Tag Archives: electricity distribution

AEMO’s fast track electricity plan

The headline in the SMH was

Australia’s energy operator proposes ‘fast change’ scenario to cut emissions by 52 per cent by 2030

followed by:

    Greenhouse gas emissions from the electricity sector would be reduced at twice the rate proposed by the Turnbull government under a radical new plan outlined by the Australian Energy Market Operator.

    The “fast change” model puts the public operator on a collision course with policymakers after AEMO outlined a potential cut of 52 per cent to all electricity emissions by 2030, double the rate required to meet our Paris climate change commitments.

The bit I’ve highlighted was wrong. AEMO charted a doable scenario double the rate specified by the Turnbull government, but it was derived from the ENA CSIRO Low Emissions Technology Roadmap, which looked at what would be required to meet the 2°C target under the Paris Agreement. Continue reading AEMO’s fast track electricity plan

Grid-scale battery storage: can it happen in Australia?

David Leitch’s article Battery storage: Bad advice about costs is fooling Australian governments reviews two American reports on grid-scale battery storage in the states of Texas and Massachusetts. He says the reports:

    are detailed, professionally modelled and far more forward looking and sophisticated than anything so far produced by traditional Australian electricity consultants such as Jacobs, Frontier, IES, Ernst & Young or ACIL Allen.

Leitch, the principal of ITK says in their view:

    Australia is being held back, in part, because consultants in Australia provide advice to federal and state governments based on expensive models that are basically out of date. The models don’t, and in fact can’t, take an integrated (whole of system) view.

Continue reading Grid-scale battery storage: can it happen in Australia?

Networks to spend another $50bn on Australia’s electricity grid

The news comes courtesy of Giles Parkinson at RenewEconomy:

The consequences of vertical fiscal imbalance

This is belated, but I still think worthwhile.

Jess Hill’s cracking article in The Monthly (you can read a limited number of articles online per month without a subscription), and the recent Four Corners program on renewable energy, are required consumption for anybody interested in the history and future of electricity supply in Australia.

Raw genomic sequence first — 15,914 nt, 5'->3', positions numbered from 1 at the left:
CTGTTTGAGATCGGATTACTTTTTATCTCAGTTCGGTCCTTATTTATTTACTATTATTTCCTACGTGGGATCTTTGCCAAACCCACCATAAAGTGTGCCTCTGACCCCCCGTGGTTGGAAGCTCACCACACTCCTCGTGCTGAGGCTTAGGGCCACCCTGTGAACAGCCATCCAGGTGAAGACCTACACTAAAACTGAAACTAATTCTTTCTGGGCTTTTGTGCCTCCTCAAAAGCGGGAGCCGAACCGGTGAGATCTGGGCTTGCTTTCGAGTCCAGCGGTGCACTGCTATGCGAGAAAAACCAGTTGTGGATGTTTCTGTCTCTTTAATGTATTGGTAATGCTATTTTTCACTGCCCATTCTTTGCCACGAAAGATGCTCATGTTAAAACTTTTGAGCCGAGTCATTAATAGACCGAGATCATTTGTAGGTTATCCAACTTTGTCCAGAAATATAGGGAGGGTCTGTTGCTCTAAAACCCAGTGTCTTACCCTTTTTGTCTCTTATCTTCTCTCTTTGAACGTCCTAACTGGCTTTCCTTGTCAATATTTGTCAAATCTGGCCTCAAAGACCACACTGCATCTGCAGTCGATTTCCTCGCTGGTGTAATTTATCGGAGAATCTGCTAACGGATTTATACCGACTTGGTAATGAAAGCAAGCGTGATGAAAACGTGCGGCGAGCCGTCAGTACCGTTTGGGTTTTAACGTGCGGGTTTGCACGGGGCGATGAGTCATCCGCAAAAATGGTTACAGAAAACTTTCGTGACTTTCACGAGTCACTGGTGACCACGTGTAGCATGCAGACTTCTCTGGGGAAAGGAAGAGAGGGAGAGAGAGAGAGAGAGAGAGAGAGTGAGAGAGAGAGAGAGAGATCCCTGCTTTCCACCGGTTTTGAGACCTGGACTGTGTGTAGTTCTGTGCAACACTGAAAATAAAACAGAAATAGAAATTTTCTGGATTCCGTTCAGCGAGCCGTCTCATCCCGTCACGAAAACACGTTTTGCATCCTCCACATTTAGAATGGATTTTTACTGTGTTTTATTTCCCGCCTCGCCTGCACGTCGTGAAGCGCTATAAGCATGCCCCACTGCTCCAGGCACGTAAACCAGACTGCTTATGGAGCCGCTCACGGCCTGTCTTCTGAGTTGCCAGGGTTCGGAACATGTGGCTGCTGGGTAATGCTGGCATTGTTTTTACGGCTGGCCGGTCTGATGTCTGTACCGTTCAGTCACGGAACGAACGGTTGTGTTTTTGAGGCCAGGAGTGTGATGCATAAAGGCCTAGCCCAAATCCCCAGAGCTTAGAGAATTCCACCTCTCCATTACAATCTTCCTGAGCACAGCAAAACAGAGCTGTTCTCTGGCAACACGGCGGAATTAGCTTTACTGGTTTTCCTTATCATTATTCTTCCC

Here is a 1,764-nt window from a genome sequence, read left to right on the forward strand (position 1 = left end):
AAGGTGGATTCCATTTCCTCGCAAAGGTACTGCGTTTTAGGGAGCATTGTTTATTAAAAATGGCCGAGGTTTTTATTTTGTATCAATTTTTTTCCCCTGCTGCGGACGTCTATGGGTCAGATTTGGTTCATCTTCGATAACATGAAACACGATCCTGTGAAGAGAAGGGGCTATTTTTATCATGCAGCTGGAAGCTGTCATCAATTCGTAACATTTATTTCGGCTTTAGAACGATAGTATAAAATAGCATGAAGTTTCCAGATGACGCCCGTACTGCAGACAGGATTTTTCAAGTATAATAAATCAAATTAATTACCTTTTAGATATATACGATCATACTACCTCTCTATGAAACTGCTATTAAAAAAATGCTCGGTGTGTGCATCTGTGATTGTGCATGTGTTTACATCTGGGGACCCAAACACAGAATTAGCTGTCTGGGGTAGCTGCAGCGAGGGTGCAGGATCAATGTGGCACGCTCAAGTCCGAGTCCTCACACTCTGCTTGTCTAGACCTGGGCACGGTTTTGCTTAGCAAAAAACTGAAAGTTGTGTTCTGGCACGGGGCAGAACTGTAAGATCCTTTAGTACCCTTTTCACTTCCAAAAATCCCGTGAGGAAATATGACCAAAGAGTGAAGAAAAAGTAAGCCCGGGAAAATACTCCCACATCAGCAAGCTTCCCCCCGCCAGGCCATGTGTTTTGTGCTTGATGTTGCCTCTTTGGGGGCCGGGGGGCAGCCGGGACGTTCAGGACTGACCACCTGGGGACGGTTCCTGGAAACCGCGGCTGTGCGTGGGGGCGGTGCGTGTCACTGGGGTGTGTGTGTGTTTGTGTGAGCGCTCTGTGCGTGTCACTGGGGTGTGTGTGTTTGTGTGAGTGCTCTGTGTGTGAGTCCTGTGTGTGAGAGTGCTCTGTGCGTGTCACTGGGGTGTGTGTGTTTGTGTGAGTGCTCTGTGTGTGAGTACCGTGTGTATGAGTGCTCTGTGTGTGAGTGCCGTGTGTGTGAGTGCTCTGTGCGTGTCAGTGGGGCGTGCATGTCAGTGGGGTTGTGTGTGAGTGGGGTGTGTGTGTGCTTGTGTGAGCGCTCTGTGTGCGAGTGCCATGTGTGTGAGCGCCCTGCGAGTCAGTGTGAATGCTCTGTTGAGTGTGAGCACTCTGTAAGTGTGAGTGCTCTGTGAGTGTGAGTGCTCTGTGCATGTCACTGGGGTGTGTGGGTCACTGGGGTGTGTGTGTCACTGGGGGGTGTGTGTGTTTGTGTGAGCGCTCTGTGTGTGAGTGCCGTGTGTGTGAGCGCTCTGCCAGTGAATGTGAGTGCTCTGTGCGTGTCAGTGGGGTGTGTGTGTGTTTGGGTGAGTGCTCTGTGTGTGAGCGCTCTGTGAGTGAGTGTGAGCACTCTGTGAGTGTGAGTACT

In short, the electricity distributors (who hold a natural monopoly over their corner of the market) predicted continued growth in electricity demand and then persuaded the energy regulators to let them increase their charges to pay for said infrastructure. This accounted for most of the growth in electricity prices, despite the nonsense about the carbon tax from the right of politics. The reasonableness of these predictions can be debated; the fact that they led to massive profits for the distributors is now clear. In the face of these increased prices, something amazing happened – absolute demand for electricity dropped substantially. Part of this can be attributed to rooftop solar, some to energy efficiency; regardless, the huge infrastructure spend has turned out to be almost completely unnecessary. Along the way, grid electricity generators have felt the squeeze between falling demand and mandated construction of renewable energy through the RET, and are now lobbying hard to prevent more renewable energy being connected to the grid.

The future is a topic for another post, but there is one point about the past and present that Hill’s excellent report hasn’t really gotten in to. Particularly in NSW and Queensland where the price increases have been greatest, the electricity distributors are state-owned, and the profits have gone to the state governments. Dividends from the distributors have filled a pretty substantial gap in those state budgets; however, they’ve done so in an extremely inefficient way. Billions of dollars has been wasted building unnecessary infrastructure so that the state governments could collect revenue from the monopoly profits. Hill’s article reports $45 billion dollars worth of infrastructure has been built nationally; in Victoria’s privately run grid, one third of the infrastructure spending went towards peak capacity augmentation, whereas in NSW and Queensland about two-thirds was spent on the same area. Based on this, my rough guess is that in those two states, at least $7-8 billion was spent on unnecessary capacity augmentation.

In a sane world, if state governments need more revenue, they would raise taxes. But because of Australia’s strange fiscal arrangements, where state governments spend a large fraction of total government revenue but only collect a fraction of it, it’s easier to whinge about the vicissitudes of the Commonwealth Grants Commission and raise this kind of hugely inefficient stealth tax.

So next time somebody mentions “vertical fiscal imbalance” and “narrow tax bases”, try not to let your eyes glaze over. It’s boring, but it’s important.